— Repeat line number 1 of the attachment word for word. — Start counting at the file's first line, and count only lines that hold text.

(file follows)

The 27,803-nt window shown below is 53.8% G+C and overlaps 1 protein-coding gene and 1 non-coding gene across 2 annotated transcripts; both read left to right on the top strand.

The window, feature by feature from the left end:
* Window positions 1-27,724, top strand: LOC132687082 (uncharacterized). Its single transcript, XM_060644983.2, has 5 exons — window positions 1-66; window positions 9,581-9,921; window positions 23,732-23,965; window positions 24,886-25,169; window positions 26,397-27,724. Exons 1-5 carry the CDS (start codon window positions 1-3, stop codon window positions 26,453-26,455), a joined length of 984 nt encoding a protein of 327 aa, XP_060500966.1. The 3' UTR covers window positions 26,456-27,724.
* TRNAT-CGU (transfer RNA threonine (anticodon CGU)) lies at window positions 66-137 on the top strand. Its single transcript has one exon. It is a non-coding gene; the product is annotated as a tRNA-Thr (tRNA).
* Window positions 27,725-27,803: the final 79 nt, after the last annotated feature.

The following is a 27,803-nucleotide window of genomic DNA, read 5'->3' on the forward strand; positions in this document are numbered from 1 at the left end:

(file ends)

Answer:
The 27,803-nt window shown below is 53.8% G+C and overlaps 1 protein-coding gene and 1 non-coding gene across 2 annotated transcripts; both read left to right on the top strand.